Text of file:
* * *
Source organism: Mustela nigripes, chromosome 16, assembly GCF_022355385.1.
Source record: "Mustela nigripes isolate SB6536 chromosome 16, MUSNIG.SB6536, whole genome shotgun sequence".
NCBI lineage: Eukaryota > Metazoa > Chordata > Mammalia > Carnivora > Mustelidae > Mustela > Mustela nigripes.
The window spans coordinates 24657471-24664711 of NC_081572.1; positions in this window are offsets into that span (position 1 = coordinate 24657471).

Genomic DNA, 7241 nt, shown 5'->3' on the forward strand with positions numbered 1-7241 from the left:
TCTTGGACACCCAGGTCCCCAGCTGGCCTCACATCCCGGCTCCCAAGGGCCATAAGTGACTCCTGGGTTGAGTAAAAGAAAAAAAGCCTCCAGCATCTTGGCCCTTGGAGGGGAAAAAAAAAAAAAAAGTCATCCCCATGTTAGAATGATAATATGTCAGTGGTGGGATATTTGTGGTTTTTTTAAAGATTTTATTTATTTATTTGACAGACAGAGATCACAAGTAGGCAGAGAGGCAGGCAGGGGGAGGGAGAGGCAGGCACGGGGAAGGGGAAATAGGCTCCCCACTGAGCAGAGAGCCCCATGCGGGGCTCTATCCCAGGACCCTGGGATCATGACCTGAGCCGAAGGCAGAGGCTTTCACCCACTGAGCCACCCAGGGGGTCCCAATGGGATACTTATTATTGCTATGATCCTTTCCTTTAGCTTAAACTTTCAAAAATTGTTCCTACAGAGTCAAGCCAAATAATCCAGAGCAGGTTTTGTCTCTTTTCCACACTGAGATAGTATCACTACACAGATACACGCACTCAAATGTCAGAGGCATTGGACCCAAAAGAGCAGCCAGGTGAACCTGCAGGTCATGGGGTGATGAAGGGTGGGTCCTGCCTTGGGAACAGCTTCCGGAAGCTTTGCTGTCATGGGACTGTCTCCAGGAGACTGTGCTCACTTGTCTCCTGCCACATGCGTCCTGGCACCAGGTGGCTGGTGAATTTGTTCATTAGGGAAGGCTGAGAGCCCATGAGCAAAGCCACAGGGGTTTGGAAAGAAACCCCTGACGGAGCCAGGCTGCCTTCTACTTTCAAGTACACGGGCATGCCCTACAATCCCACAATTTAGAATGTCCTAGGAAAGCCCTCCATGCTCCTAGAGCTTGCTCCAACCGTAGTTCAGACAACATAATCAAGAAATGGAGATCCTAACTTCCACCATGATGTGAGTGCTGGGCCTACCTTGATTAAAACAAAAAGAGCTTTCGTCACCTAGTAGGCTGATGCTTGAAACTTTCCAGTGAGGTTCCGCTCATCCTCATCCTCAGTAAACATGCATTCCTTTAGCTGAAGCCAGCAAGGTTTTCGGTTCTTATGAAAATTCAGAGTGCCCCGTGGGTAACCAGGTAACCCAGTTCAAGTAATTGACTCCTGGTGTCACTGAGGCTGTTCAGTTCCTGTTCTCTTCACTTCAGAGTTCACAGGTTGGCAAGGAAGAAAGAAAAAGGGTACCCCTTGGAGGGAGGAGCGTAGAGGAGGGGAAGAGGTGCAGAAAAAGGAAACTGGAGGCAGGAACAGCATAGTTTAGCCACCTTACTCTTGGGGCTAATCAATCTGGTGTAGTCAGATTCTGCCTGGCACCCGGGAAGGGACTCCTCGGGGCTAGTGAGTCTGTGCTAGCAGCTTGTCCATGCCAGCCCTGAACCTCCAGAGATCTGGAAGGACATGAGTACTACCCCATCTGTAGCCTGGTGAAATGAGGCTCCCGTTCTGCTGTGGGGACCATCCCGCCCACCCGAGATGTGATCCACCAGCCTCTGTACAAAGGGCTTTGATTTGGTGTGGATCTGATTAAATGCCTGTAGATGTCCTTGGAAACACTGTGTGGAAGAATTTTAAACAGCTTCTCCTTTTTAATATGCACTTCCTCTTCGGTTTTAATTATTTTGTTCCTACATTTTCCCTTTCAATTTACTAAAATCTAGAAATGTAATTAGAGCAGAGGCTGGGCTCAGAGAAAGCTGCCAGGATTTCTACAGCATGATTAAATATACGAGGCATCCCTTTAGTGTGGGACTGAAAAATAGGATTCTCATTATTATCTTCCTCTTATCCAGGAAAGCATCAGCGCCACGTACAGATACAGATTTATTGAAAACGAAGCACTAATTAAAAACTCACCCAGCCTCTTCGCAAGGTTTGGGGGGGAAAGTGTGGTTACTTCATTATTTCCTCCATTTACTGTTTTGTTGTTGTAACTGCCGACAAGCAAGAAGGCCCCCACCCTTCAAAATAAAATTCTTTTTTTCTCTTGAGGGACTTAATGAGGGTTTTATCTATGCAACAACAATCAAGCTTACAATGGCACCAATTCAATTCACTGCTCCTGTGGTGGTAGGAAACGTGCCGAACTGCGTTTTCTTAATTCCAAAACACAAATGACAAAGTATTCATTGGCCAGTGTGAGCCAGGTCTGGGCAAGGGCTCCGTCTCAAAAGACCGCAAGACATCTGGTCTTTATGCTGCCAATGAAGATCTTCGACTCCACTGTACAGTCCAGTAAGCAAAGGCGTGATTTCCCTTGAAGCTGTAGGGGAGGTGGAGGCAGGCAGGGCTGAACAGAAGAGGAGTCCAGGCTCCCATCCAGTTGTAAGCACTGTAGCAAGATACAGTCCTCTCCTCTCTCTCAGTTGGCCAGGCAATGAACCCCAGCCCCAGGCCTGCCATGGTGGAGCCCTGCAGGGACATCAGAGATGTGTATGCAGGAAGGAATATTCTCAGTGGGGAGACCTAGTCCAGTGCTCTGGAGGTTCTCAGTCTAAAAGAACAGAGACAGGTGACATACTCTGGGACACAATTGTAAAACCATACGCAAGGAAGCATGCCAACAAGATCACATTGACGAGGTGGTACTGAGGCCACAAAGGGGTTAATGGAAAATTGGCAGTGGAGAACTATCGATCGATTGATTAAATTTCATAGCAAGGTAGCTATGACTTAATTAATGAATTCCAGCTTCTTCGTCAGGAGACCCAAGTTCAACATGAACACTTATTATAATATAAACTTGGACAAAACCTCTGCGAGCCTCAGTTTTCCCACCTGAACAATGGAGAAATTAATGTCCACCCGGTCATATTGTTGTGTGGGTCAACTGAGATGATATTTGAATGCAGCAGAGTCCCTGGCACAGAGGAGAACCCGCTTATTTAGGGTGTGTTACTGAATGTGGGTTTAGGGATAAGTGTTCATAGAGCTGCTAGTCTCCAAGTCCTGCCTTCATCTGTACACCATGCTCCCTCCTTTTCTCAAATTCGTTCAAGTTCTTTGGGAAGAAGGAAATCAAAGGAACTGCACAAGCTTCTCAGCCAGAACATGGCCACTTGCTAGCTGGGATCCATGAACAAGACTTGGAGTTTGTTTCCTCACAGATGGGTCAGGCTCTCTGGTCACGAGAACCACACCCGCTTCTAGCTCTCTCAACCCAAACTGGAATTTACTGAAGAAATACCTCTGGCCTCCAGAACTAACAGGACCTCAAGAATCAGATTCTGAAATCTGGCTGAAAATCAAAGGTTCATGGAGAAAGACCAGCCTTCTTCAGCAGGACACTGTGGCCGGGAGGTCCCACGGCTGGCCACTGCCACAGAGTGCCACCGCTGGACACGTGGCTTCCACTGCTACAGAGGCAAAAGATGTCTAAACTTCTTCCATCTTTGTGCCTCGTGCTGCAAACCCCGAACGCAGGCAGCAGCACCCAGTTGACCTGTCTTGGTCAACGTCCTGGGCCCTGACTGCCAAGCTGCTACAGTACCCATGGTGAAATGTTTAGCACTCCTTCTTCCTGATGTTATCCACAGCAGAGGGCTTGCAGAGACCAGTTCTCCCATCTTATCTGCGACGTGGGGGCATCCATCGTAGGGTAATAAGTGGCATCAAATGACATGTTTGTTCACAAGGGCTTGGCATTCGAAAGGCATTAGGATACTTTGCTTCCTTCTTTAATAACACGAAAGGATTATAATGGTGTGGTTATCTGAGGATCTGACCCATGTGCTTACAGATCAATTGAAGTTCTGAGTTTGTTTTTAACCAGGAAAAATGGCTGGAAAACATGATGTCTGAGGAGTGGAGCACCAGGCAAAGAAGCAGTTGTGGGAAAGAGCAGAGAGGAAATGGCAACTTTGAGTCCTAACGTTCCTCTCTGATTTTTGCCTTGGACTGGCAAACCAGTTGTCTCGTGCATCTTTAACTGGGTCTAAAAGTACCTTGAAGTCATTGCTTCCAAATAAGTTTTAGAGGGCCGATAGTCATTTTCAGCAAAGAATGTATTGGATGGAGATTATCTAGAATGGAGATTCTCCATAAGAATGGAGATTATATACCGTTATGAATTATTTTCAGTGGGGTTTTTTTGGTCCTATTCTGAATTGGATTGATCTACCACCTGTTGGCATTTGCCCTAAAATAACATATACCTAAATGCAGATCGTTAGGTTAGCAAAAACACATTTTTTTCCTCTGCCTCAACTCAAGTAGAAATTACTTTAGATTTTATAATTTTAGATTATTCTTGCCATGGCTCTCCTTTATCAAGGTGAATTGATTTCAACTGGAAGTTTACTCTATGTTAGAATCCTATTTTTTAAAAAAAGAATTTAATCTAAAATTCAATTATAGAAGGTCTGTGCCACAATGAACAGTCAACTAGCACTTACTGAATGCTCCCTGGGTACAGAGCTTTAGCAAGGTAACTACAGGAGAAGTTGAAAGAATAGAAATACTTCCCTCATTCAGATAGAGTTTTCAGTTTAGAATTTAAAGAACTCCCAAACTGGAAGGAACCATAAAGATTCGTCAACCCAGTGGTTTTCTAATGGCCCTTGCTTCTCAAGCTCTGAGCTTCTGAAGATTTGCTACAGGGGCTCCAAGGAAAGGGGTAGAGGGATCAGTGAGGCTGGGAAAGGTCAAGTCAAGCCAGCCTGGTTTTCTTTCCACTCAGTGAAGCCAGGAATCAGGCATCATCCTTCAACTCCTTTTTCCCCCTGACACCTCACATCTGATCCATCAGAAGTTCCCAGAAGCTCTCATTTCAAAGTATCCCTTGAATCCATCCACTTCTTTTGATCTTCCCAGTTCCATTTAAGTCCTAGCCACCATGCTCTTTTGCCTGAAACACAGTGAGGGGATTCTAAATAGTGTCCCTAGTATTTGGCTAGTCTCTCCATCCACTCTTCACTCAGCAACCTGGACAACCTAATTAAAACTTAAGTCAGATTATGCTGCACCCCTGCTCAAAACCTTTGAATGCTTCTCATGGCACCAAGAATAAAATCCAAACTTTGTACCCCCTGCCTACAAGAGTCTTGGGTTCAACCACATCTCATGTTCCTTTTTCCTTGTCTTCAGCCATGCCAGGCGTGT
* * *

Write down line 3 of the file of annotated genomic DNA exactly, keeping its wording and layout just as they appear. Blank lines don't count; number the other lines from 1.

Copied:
NCBI lineage: Eukaryota > Metazoa > Chordata > Mammalia > Carnivora > Mustelidae > Mustela > Mustela nigripes.